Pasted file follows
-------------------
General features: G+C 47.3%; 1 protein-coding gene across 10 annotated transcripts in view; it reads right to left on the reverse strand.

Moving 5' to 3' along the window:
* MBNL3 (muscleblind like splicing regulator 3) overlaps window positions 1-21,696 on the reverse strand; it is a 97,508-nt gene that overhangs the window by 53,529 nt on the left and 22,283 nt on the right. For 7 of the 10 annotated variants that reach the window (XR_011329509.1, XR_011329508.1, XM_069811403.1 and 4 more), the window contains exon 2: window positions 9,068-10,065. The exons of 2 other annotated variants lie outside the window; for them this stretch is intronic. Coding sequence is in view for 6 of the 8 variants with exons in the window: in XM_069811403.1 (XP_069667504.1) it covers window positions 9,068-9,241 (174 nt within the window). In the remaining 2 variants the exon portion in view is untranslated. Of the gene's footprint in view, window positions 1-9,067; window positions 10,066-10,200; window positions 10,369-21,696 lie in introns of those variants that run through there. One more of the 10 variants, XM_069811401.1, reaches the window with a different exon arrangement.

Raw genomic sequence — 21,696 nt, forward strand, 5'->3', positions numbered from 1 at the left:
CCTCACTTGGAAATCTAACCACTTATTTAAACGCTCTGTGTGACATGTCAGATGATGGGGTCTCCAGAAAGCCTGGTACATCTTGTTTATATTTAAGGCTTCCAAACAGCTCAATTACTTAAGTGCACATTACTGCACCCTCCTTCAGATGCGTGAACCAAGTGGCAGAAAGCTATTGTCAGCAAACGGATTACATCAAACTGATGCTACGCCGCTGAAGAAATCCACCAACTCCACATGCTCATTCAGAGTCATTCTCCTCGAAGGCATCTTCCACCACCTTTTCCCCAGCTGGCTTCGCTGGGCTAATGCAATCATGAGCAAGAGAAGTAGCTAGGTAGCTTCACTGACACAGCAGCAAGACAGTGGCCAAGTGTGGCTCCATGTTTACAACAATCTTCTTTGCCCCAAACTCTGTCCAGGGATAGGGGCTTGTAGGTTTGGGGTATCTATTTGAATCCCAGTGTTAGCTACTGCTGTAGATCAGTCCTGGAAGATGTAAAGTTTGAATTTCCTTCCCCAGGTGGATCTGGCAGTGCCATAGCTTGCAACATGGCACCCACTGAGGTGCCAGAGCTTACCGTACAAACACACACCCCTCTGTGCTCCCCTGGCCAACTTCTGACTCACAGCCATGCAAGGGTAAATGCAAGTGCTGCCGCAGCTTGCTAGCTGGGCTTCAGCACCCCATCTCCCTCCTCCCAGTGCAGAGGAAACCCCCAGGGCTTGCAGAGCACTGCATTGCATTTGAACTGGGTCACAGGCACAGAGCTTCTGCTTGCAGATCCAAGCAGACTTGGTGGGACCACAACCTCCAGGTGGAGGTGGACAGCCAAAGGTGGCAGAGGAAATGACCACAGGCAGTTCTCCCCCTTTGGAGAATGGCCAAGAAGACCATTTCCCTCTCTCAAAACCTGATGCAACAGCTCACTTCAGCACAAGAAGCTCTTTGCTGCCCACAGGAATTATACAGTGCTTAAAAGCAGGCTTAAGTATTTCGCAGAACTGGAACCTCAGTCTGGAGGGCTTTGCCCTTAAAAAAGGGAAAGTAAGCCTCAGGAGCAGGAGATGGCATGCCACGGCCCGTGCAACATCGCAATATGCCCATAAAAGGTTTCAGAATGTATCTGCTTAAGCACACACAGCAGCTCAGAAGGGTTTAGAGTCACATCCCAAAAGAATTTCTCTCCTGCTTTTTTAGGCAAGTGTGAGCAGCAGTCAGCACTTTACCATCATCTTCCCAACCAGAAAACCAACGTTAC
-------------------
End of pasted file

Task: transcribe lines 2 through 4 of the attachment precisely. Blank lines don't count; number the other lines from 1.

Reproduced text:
Moving 5' to 3' along the window:
* MBNL3 (muscleblind like splicing regulator 3) overlaps window positions 1-21,696 on the reverse strand; it is a 97,508-nt gene that overhangs the window by 53,529 nt on the left and 22,283 nt on the right. For 7 of the 10 annotated variants that reach the window (XR_011329509.1, XR_011329508.1, XM_069811403.1 and 4 more), the window contains exon 2: window positions 9,068-10,065. The exons of 2 other annotated variants lie outside the window; for them this stretch is intronic. Coding sequence is in view for 6 of the 8 variants with exons in the window: in XM_069811403.1 (XP_069667504.1) it covers window positions 9,068-9,241 (174 nt within the window). In the remaining 2 variants the exon portion in view is untranslated. Of the gene's footprint in view, window positions 1-9,067; window positions 10,066-10,200; window positions 10,369-21,696 lie in introns of those variants that run through there. One more of the 10 variants, XM_069811401.1, reaches the window with a different exon arrangement.

Raw genomic sequence — 21,696 nt, forward strand, 5'->3', positions numbered from 1 at the left: